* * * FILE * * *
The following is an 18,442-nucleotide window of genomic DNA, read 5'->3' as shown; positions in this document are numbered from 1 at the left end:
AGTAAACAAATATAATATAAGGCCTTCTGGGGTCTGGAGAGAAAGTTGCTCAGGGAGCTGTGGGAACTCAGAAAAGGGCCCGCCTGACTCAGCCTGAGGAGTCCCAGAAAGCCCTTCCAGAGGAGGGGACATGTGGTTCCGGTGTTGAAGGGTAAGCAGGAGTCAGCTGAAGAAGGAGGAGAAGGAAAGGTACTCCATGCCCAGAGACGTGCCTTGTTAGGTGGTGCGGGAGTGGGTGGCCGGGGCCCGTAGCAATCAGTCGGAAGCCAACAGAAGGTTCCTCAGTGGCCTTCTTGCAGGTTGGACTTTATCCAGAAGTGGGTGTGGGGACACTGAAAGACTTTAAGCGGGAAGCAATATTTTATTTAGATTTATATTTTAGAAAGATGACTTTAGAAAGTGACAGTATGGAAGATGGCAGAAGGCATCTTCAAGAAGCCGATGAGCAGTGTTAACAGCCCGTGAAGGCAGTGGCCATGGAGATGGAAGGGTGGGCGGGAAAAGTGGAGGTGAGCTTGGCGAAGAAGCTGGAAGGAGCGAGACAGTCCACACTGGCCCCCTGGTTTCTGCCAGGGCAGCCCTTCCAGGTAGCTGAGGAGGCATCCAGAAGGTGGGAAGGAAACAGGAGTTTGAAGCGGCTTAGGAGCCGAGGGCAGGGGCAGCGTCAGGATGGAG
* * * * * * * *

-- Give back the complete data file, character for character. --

The following is an 18,442-nucleotide window of genomic DNA, read 5'->3' as shown; positions in this document are numbered from 1 at the left end:
AGTAAACAAATATAATATAAGGCCTTCTGGGGTCTGGAGAGAAAGTTGCTCAGGGAGCTGTGGGAACTCAGAAAAGGGCCCGCCTGACTCAGCCTGAGGAGTCCCAGAAAGCCCTTCCAGAGGAGGGGACATGTGGTTCCGGTGTTGAAGGGTAAGCAGGAGTCAGCTGAAGAAGGAGGAGAAGGAAAGGTACTCCATGCCCAGAGACGTGCCTTGTTAGGTGGTGCGGGAGTGGGTGGCCGGGGCCCGTAGCAATCAGTCGGAAGCCAACAGAAGGTTCCTCAGTGGCCTTCTTGCAGGTTGGACTTTATCCAGAAGTGGGTGTGGGGACACTGAAAGACTTTAAGCGGGAAGCAATATTTTATTTAGATTTATATTTTAGAAAGATGACTTTAGAAAGTGACAGTATGGAAGATGGCAGAAGGCATCTTCAAGAAGCCGATGAGCAGTGTTAACAGCCCGTGAAGGCAGTGGCCATGGAGATGGAAGGGTGGGCGGGAAAAGTGGAGGTGAGCTTGGCGAAGAAGCTGGAAGGAGCGAGACAGTCCACACTGGCCCCCTGGTTTCTGCCAGGGCAGCCCTTCCAGGTAGCTGAGGAGGCATCCAGAAGGTGGGAAGGAAACAGGAGTTTGAAGCGGCTTAGGAGCCGAGGGCAGGGGCAGCGTCAGGATGGAG